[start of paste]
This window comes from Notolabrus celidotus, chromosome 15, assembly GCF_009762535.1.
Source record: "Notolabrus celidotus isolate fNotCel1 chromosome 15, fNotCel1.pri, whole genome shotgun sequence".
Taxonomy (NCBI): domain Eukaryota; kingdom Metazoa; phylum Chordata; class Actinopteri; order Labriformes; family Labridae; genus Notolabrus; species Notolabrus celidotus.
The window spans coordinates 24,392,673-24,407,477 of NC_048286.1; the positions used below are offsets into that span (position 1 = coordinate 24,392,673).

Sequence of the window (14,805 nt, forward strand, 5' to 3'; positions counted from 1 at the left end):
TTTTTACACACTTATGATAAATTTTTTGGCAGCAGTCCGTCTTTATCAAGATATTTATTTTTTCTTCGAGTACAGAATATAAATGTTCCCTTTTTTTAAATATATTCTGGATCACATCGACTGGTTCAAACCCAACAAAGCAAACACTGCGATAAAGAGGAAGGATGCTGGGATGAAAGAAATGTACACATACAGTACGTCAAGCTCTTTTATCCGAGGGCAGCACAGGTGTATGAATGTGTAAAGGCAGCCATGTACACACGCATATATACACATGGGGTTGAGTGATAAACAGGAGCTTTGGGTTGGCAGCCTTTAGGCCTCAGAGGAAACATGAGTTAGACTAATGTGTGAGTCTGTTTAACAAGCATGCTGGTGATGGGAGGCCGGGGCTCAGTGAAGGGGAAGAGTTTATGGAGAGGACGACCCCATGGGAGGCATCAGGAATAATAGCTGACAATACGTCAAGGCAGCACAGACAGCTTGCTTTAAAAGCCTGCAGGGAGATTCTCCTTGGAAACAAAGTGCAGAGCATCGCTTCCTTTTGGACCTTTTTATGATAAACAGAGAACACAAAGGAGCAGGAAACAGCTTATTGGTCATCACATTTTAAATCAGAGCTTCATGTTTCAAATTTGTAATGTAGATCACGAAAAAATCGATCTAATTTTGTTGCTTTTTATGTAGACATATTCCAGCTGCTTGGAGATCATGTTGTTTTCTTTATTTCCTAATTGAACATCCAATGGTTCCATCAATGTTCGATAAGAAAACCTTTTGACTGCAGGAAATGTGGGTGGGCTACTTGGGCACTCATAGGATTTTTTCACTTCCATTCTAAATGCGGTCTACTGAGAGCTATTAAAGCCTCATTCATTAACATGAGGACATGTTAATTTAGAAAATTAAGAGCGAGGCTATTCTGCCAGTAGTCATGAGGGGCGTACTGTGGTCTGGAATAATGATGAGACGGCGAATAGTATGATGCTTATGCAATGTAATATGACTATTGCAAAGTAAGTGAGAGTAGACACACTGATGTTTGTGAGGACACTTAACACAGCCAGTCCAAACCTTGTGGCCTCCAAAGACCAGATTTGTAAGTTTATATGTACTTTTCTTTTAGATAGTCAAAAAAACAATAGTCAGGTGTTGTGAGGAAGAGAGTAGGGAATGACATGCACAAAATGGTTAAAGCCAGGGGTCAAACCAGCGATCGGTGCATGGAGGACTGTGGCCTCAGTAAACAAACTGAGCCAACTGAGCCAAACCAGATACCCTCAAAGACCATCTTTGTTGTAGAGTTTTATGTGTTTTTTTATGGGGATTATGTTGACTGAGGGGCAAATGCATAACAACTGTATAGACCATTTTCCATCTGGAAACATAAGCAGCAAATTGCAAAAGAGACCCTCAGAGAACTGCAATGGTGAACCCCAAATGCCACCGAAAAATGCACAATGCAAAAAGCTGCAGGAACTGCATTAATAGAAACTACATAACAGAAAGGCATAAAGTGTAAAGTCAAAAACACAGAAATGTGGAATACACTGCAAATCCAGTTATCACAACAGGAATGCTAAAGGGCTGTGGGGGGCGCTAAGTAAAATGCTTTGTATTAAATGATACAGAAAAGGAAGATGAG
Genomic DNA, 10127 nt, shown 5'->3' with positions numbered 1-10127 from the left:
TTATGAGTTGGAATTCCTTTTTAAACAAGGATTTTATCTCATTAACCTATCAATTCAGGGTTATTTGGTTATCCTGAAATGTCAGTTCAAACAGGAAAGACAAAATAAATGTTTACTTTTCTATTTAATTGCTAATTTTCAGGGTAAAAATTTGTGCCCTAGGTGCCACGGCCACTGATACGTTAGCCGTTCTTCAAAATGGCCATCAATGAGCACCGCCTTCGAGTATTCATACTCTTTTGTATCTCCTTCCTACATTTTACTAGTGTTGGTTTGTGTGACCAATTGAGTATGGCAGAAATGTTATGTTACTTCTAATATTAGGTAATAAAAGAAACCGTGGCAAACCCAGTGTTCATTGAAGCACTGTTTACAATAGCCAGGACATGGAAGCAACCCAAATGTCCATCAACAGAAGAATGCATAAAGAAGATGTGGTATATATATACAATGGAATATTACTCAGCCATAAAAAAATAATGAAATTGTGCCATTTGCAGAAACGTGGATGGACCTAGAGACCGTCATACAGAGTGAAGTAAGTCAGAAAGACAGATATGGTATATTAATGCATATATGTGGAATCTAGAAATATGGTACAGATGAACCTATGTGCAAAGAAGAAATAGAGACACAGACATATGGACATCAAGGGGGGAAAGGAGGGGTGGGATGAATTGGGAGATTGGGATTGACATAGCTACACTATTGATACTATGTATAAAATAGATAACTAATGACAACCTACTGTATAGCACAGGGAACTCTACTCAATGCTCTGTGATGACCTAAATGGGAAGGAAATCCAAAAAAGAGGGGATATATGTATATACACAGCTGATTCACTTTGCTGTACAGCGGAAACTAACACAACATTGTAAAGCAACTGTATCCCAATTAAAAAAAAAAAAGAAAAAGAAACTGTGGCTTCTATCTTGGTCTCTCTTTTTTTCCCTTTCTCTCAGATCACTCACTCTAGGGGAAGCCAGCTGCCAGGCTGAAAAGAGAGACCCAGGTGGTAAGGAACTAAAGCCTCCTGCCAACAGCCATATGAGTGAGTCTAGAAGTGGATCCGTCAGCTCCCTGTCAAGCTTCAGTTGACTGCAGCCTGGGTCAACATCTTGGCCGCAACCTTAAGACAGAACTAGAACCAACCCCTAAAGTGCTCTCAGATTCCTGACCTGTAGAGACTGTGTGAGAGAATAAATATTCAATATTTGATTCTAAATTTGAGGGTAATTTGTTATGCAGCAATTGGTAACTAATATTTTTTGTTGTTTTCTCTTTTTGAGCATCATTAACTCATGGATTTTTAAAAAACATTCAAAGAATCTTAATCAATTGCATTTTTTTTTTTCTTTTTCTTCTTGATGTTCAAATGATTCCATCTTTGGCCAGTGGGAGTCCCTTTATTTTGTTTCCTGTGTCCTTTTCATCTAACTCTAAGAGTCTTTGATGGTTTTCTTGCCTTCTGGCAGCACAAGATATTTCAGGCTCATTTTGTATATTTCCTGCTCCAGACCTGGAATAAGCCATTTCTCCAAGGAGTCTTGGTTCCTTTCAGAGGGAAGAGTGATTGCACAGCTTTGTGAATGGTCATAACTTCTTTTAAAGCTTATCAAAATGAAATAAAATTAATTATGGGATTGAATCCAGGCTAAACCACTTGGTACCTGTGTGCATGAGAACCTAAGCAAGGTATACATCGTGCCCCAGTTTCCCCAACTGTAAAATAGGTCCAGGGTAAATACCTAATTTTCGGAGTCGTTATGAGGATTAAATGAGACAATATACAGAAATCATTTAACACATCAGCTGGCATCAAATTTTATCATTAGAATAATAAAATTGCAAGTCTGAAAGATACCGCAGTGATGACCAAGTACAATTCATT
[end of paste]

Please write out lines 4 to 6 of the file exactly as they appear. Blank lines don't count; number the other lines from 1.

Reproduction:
The window spans coordinates 24,392,673-24,407,477 of NC_048286.1; the positions used below are offsets into that span (position 1 = coordinate 24,392,673).

Sequence of the window (14,805 nt, forward strand, 5' to 3'; positions counted from 1 at the left end):
TTTTTACACACTTATGATAAATTTTTTGGCAGCAGTCCGTCTTTATCAAGATATTTATTTTTTCTTCGAGTACAGAATATAAATGTTCCCTTTTTTTAAATATATTCTGGATCACATCGACTGGTTCAAACCCAACAAAGCAAACACTGCGATAAAGAGGAAGGATGCTGGGATGAAAGAAATGTACACATACAGTACGTCAAGCTCTTTTATCCGAGGGCAGCACAGGTGTATGAATGTGTAAAGGCAGCCATGTACACACGCATATATACACATGGGGTTGAGTGATAAACAGGAGCTTTGGGTTGGCAGCCTTTAGGCCTCAGAGGAAACATGAGTTAGACTAATGTGTGAGTCTGTTTAACAAGCATGCTGGTGATGGGAGGCCGGGGCTCAGTGAAGGGGAAGAGTTTATGGAGAGGACGACCCCATGGGAGGCATCAGGAATAATAGCTGACAATACGTCAAGGCAGCACAGACAGCTTGCTTTAAAAGCCTGCAGGGAGATTCTCCTTGGAAACAAAGTGCAGAGCATCGCTTCCTTTTGGACCTTTTTATGATAAACAGAGAACACAAAGGAGCAGGAAACAGCTTATTGGTCATCACATTTTAAATCAGAGCTTCATGTTTCAAATTTGTAATGTAGATCACGAAAAAATCGATCTAATTTTGTTGCTTTTTATGTAGACATATTCCAGCTGCTTGGAGATCATGTTGTTTTCTTTATTTCCTAATTGAACATCCAATGGTTCCATCAATGTTCGATAAGAAAACCTTTTGACTGCAGGAAATGTGGGTGGGCTACTTGGGCACTCATAGGATTTTTTCACTTCCATTCTAAATGCGGTCTACTGAGAGCTATTAAAGCCTCATTCATTAACATGAGGACATGTTAATTTAGAAAATTAAGAGCGAGGCTATTCTGCCAGTAGTCATGAGGGGCGTACTGTGGTCTGGAATAATGATGAGACGGCGAATAGTATGATGCTTATGCAATGTAATATGACTATTGCAAAGTAAGTGAGAGTAGACACACTGATGTTTGTGAGGACACTTAACACAGCCAGTCCAAACCTTGTGGCCTCCAAAGACCAGATTTGTAAGTTTATATGTACTTTTCTTTTAGATAGTCAAAAAAACAATAGTCAGGTGTTGTGAGGAAGAGAGTAGGGAATGACATGCACAAAATGGTTAAAGCCAGGGGTCAAACCAGCGATCGGTGCATGGAGGACTGTGGCCTCAGTAAACAAACTGAGCCAACTGAGCCAAACCAGATACCCTCAAAGACCATCTTTGTTGTAGAGTTTTATGTGTTTTTTTATGGGGATTATGTTGACTGAGGGGCAAATGCATAACAACTGTATAGACCATTTTCCATCTGGAAACATAAGCAGCAAATTGCAAAAGAGACCCTCAGAGAACTGCAATGGTGAACCCCAAATGCCACCGAAAAATGCACAATGCAAAAAGCTGCAGGAACTGCATTAATAGAAACTACATAACAGAAAGGCATAAAGTGTAAAGTCAAAAACACAGAAATGTGGAATACACTGCAAATCCAGTTATCACAACAGGAATGCTAAAGGGCTGTGGGGGGCGCTAAGTAAAATGCTTTGTATTAAATGATACAGAAAAGGAAGATGAG